The wingless signaling pathway (Wnt) is used at various points in development to specify asymmetric patterns of division and differentiation. In C. elegans, nhr-25 both antagonizes and enhances non-canonical Wnt signaling in the somatic gonad and epidermis, respectively (Asahina et al., 2006; Hajduskova et al., 2009). During C. elegans gonadogenesis, two primordial somatic gonadoblasts each give rise to distal and proximal blast cells that organize the bilobed arms of the gonad along the distal-proximal axis. Migratory distal tip cells coordinate outgrowth of the gonad, while proximal gonadal cells give rise to spermatheca and uterine tissues (Kimble and Hirsh, 1979). Wnt signaling components primarily help specify the gonadal distal fate. Reduction of function mutations in pop-1/TCF, the β-catenin homologs sys-1 and wrm-1, and the map kinase homolog lit-1 result in loss of the distal tip cells, resulting in a stunted gonad and sterility (Miskowski et al., 2001; Siegfried and Kimble, 2002; Siegfried et al., 2004). Conversely, nhr-25 loss results in a defect in the specification of proximal fate and inappropriate promotion of the distal fate, resulting in improperly formed spermatheca and uterine tissues, excess distal tip cells, and a tumorous germline (Asahina et al., 2006). Consistent with antagonistic behavior between nhr-25 and wnt signaling, double mutant combinations result in mutual suppression and more normal gonadal development.
This genetic interaction corresponds to physical and functional interactions of NHR-25 with the β−catenin homologs controlling transcriptional events. WRM-1 protein inhibits the transcriptional activity of NHR-25 in cell culture, while SYS-1 enhances it (Asahina et al., 2006). Moreover, NHR-25 inhibits the transcriptional activity of the POP-1/SYS-1 complex. This has led to a model in which NHR-25 in presumptive proximal cells inhibits the activity of the POP-1/SYS-1 complex to suppress distal fates, and works together with SYS-1 to promote proximal fates (Figure 9) (Asahina et al., 2006). Conversely, NHR-25 in presumptive distal cells is inhibited by WRM-1, where the POP-1/SYS-1 complex can then specify distal fates. The antagonistic interaction with Wnt signaling appears to be tissue specific, since nhr-25 works synergistically with Wnt signaling to specify asymmetric cell fates in the epidermal T cells (Hajduskova et al., 2009). This behavior fits with observations in mammals where SF-1 works in concert with Wnt signaling to regulate target gene expression (Salisbury et al., 2007).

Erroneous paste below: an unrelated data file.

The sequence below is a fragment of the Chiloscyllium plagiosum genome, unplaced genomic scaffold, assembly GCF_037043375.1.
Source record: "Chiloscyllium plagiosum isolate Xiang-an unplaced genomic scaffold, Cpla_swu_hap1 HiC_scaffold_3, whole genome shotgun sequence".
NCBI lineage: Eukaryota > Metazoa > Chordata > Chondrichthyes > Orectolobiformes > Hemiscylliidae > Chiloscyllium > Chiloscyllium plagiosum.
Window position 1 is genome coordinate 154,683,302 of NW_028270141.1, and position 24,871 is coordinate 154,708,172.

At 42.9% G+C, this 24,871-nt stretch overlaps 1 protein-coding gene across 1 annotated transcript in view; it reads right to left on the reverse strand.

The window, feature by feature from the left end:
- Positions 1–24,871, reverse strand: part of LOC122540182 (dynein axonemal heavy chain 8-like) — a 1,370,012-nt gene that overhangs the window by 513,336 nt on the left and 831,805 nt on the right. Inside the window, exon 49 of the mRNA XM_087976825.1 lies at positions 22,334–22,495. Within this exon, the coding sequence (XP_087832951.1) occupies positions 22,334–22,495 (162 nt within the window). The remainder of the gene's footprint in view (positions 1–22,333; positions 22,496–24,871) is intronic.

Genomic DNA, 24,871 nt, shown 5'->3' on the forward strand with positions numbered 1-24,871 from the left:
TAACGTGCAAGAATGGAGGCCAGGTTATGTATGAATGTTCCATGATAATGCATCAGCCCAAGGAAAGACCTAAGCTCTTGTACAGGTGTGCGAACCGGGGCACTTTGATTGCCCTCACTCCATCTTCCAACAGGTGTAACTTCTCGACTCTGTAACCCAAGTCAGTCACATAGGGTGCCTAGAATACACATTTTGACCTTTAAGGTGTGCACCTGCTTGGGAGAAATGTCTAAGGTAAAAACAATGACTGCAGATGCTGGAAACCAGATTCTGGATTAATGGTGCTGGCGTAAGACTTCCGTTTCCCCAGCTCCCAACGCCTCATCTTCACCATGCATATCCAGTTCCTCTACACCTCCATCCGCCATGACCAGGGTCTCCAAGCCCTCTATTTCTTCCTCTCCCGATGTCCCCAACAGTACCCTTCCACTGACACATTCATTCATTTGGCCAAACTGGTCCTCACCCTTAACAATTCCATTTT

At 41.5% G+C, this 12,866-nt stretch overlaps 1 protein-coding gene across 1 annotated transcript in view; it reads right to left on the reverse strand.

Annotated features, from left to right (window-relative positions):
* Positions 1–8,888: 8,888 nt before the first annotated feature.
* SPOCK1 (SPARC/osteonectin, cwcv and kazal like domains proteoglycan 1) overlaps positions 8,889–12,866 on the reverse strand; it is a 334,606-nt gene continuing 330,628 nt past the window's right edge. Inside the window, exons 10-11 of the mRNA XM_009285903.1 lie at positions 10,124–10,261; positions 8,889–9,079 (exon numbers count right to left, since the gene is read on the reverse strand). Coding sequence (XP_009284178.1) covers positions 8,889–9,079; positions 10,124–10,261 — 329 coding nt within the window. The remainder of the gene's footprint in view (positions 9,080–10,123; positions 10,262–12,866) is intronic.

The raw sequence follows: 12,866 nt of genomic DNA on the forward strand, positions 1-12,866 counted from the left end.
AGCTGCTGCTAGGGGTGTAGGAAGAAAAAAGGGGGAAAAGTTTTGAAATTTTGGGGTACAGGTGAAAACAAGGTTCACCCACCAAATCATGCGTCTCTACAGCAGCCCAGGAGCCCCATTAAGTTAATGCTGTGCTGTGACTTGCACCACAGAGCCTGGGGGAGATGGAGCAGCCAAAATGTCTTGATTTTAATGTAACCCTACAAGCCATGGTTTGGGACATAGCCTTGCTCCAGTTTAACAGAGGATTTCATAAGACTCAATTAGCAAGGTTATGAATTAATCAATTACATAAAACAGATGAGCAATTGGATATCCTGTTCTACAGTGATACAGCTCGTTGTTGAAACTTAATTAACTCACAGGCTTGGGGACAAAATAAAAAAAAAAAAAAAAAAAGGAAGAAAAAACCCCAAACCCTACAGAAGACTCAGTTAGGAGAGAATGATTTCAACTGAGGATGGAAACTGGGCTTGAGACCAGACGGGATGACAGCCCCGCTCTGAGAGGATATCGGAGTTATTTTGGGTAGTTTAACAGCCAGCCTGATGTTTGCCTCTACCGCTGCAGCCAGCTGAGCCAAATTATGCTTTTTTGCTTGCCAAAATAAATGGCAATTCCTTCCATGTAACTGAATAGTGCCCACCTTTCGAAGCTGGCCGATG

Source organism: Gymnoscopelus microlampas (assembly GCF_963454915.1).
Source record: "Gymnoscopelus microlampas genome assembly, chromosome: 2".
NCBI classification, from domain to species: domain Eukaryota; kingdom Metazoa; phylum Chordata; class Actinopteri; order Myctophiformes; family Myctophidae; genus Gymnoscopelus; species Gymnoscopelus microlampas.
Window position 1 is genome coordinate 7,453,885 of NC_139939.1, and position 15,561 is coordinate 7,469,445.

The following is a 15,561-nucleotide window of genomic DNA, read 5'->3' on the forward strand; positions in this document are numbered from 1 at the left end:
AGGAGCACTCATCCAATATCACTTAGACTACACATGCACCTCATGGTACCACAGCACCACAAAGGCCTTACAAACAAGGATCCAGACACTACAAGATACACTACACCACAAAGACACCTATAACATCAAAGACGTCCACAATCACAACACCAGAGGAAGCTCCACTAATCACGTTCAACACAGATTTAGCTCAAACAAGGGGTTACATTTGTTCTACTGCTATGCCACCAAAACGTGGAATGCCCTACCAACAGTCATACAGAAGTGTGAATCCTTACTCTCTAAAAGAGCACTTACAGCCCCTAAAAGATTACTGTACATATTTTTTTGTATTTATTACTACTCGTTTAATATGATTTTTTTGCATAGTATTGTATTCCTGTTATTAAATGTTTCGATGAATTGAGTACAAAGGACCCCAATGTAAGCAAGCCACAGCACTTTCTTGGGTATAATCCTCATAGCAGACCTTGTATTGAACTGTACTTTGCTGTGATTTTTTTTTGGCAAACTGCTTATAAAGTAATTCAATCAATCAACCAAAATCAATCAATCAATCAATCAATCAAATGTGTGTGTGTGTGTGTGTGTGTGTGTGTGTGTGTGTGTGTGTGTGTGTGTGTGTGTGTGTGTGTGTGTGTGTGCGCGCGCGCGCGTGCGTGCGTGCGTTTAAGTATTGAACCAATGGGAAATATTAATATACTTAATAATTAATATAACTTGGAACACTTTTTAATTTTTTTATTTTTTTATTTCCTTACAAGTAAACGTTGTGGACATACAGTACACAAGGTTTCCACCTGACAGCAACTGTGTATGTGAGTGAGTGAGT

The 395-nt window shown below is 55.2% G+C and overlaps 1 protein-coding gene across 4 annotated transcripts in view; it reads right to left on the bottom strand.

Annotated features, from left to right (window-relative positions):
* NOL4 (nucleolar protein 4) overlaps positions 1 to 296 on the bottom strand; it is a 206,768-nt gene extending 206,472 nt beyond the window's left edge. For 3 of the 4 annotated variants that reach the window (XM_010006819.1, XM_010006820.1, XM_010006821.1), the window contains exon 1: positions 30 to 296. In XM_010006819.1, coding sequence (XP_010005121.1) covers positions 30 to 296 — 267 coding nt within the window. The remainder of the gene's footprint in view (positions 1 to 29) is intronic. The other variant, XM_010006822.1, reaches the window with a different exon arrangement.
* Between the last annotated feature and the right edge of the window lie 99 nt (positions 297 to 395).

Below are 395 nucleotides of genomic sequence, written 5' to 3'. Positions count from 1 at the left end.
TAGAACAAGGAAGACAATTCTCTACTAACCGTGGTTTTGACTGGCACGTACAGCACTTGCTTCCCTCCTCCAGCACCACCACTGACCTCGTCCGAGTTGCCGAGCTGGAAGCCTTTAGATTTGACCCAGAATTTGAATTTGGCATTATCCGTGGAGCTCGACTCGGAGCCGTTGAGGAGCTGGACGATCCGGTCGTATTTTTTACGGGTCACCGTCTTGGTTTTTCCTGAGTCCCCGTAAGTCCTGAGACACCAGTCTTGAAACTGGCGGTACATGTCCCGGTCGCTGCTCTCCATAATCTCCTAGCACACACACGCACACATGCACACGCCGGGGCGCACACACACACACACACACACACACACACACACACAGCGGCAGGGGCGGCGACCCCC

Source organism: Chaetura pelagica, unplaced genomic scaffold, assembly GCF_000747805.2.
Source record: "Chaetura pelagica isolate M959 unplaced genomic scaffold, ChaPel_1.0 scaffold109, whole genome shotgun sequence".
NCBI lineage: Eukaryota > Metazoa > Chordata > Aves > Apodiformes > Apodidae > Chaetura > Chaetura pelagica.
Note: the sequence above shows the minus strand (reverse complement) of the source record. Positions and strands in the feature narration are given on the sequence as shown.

Evidence suggests that NHR-25 also physically and functionally interacts with other transcription factors for epidermal phenotypes. These include the homeobox proteins, CEH-39, involved in regulating Pn.p fusion events, NOB-1, involved in specification of posterior regions of the animal (Chen et al., 2004), as well as the NR NHR-91/GCNF (Ward et al., 2013). These observations suggest that NHR-25 may serve as a competency factor for other transcription factors in a number of contexts.
NHR-67 is an ortholog of the highly conserved TLL/TLX tailess NR. During Drosophila embryogenesis tailless inhibits segmentation, and promotes terminal fates in the posterior of the embryo (Gui et al., 2011). Later in development it regulates neurogenesis and neural stem cell renewal. Similarly, mammalian TLX affects nervous system and visual development, embryonic and adult neural stem maintenance, and prevents glial differentiation. It is thought that TLX/TLL are orphan receptors working principally as transcriptional repressors (Gui et al., 2011). C. elegans nhr-67 is expressed in late stage embryos, in epidermal cells including hyp7 and vulval cells, the excretory cell, somatic gonadal cells including the hermaphrodite anchor cell, uterine cells, and the male linker cell, as well as the male tail, and a handful of head neurons. Null mutations result in L1 arrest and lethality along with cuticle malformations and bulges, suggesting a role in embryonic morphogenesis (Gissendanner et al., 2004; Verghese et al., 2011). Additionally, animals exhibit cystic canal defects, which may be another cause of lethality (Sarin et al., 2009). RNAi knockdown or partial loss of function in larvae results in egg laying and protruding vulva phenotypes at the gross level (Gissendanner et al., 2004; Verghese et al., 2011). Detailed examination of egg-laying (Egl) and protruding vulval (Pvul) defects reveals that they arise from altered fate specification in vulva and somatic gonad, suggesting a coordinate role in late stage aspects of reproductive maturation (Fernandes and Sternberg, 2007; Verghese et al., 2011).